You’ve likely been gnawing the multi-touch off your Magic Mouse in anticipation of it, but no longer. Autodesk Inventor Fusion is now available for the Mac. You can download it from Autodesk Labs immediately and you don’t even need Autodesk Inventor installed to run it. If you’ve used Autodesk Inventor Fusion on Windows, you’ll notice some differences. And, if you’ve used the Autodesk 123D App, you’ll notice some similarities.

Autodesk Inventor Fusion for Mac

Now, I’m not a Mac fiend by any means, so I won’t be installing this right away. Loren Welch has the best Inventor Fusion write-up I’ve seen with plenty of screen shots and a video to satiate your curiosity.

Solids, Surfaces, Visualization, Parts and Assemblies…and, do you see the 360 integration? In case you missed it ‘Insert from Autodesk 360’ was on the Assemble menu. This is good stuff here folks…good stuff indeed. And here is some more Autodesk 360 you will see in IFM.

IFM is Inventor Fusion for Mac. Yes, unlike the Windows version of Inventor Fusion 2013, IFM hooks you into the new Autodesk 360 backbone. Very nice. However, you don’t have as many file import options. In fact, you’re pretty much at the bare minimum of import options with Inventor, AutoCAD, SAT and STEP. As you look at Inventor Fusion for Mac, you’ll notice it actually looks more like the 123D App interface than the Inventor Fusion (Windows) interface. Now, that’s not a bad thing, as the 123D interface is slick, easy to navigate and has tons of nice features for a free app. It does lacks the features you find in the original Inventor Fusion for Windows (and tends to lag on larger files), but even still, 123D is a delight to use.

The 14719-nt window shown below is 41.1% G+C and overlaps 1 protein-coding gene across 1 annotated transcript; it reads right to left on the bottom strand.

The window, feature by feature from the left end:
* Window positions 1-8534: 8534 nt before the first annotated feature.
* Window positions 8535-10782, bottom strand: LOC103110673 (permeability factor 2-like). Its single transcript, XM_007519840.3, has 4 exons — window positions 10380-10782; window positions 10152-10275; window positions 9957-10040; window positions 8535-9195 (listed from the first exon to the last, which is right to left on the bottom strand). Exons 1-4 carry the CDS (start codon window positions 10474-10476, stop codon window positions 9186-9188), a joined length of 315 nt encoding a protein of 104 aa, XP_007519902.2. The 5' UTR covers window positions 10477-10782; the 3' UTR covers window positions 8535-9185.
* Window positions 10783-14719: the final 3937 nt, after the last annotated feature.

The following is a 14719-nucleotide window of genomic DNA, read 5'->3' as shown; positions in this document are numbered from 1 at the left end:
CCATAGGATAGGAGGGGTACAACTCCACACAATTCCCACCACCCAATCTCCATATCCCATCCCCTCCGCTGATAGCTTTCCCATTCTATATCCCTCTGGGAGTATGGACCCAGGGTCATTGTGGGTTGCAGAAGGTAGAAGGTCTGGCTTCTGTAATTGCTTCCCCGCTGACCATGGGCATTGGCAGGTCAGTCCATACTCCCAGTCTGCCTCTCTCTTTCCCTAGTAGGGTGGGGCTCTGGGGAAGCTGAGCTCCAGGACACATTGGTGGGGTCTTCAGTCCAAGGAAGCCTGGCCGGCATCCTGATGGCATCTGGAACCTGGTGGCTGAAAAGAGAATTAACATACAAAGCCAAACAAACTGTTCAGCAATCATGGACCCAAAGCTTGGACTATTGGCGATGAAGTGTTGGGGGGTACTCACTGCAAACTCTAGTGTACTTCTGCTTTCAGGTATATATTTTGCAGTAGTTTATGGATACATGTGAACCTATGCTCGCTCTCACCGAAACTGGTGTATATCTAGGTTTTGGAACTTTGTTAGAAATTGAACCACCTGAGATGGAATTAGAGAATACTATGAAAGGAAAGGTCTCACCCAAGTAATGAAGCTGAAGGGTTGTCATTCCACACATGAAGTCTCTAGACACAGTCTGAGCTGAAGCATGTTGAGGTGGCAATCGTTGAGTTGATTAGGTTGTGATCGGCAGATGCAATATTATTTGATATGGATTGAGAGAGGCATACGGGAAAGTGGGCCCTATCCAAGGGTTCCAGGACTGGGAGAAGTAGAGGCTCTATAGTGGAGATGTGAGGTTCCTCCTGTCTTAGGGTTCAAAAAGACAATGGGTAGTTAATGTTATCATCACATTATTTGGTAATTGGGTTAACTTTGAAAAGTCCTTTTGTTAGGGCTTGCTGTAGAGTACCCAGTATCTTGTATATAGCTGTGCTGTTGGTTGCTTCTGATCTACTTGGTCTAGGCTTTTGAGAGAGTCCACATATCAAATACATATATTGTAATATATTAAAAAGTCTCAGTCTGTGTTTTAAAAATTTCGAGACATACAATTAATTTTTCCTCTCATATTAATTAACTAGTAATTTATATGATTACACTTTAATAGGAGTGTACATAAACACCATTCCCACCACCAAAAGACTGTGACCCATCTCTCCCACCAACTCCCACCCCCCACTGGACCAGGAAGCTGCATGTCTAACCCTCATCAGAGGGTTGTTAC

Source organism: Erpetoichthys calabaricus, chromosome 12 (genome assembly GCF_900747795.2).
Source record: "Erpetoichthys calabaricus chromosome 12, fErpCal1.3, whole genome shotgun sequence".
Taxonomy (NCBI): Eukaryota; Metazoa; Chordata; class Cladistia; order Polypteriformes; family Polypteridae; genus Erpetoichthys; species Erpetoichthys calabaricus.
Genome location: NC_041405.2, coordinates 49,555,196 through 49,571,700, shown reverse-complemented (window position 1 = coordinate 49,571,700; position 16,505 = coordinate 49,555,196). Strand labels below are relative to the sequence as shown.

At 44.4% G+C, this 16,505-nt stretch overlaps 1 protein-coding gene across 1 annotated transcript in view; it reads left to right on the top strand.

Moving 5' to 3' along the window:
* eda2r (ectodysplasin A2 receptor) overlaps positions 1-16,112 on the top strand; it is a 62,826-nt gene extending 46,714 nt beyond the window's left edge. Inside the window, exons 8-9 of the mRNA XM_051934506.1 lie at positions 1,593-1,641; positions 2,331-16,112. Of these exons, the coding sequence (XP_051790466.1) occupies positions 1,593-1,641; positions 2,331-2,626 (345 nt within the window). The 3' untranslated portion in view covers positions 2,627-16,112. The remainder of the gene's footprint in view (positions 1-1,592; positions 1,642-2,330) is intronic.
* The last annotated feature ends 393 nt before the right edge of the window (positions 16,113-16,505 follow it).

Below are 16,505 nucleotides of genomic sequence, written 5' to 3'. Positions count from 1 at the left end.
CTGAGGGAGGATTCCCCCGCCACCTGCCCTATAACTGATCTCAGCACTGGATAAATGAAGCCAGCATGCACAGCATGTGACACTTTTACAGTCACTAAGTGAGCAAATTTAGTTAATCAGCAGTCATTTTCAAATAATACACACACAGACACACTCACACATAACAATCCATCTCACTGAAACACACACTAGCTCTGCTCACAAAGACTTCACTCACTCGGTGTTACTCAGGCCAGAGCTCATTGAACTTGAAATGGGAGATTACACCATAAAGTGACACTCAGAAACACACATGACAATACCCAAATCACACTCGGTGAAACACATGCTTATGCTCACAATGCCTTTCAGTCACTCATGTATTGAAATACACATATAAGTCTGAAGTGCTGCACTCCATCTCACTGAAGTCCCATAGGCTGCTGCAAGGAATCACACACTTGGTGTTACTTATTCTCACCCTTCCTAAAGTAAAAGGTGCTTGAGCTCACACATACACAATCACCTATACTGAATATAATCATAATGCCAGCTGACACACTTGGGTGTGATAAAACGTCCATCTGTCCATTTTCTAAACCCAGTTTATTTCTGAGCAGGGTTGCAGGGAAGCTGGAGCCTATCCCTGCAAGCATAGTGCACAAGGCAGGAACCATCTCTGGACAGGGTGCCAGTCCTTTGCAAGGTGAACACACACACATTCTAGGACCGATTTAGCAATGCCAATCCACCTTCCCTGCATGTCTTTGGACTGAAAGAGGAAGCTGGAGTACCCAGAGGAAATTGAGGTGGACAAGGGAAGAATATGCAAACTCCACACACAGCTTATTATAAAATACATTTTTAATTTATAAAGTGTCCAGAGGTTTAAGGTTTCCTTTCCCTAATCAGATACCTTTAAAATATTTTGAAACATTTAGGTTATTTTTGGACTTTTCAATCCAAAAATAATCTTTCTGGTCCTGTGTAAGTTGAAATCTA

Here’s an image of IFM, ganked from Loren’s post:

Also ganked, a video of IFM:

It’s great. When Autodesk users ask to have software available on the Mac, they’re listened to. But if you’re a PTC Pro/E user, Siemens Solid Edge user or a Dassault SolidWorks or CATIA user… forget about it, right? Oh wait, even Autodesk hasn’t put that same fervor for pleasing it’s users into the Inventor or Revit products… yet.

You can give Inventor Fusion on the Mac a try via Autodesk Labs and I suggest you do whether you’re on a PC or a Mac. You can keep up to speed with what’s happening with Inventor Fusion as well on the Facebook Inventor Fusion page.

Author

Josh is founder and editor at SolidSmack.com, founder at Aimsift Inc., and co-founder of EvD Media. He is involved in engineering, design, visualization, the technology making it happen, and the content developed around it. He is a SolidWorks Certified Professional and excels at falling awkwardly.